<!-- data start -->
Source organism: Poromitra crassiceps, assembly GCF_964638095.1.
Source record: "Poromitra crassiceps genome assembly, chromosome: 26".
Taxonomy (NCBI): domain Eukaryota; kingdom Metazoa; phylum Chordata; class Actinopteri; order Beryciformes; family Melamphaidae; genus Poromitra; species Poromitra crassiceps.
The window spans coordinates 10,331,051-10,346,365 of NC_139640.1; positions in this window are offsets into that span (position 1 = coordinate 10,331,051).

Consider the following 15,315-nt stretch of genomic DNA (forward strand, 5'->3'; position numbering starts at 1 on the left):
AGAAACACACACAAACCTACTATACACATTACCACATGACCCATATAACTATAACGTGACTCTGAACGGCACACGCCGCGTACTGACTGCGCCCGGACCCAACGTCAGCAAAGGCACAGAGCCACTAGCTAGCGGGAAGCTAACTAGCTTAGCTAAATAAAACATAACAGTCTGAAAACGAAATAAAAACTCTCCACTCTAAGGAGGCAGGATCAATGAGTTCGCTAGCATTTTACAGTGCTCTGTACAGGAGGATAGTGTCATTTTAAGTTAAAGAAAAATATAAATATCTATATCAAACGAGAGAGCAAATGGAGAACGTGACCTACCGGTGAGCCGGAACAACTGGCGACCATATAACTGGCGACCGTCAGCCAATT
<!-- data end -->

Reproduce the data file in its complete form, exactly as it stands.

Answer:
Source organism: Poromitra crassiceps, assembly GCF_964638095.1.
Source record: "Poromitra crassiceps genome assembly, chromosome: 26".
Taxonomy (NCBI): domain Eukaryota; kingdom Metazoa; phylum Chordata; class Actinopteri; order Beryciformes; family Melamphaidae; genus Poromitra; species Poromitra crassiceps.
The window spans coordinates 10,331,051-10,346,365 of NC_139640.1; positions in this window are offsets into that span (position 1 = coordinate 10,331,051).

Consider the following 15,315-nt stretch of genomic DNA (forward strand, 5'->3'; position numbering starts at 1 on the left):
AGAAACACACACAAACCTACTATACACATTACCACATGACCCATATAACTATAACGTGACTCTGAACGGCACACGCCGCGTACTGACTGCGCCCGGACCCAACGTCAGCAAAGGCACAGAGCCACTAGCTAGCGGGAAGCTAACTAGCTTAGCTAAATAAAACATAACAGTCTGAAAACGAAATAAAAACTCTCCACTCTAAGGAGGCAGGATCAATGAGTTCGCTAGCATTTTACAGTGCTCTGTACAGGAGGATAGTGTCATTTTAAGTTAAAGAAAAATATAAATATCTATATCAAACGAGAGAGCAAATGGAGAACGTGACCTACCGGTGAGCCGGAACAACTGGCGACCATATAACTGGCGACCGTCAGCCAATT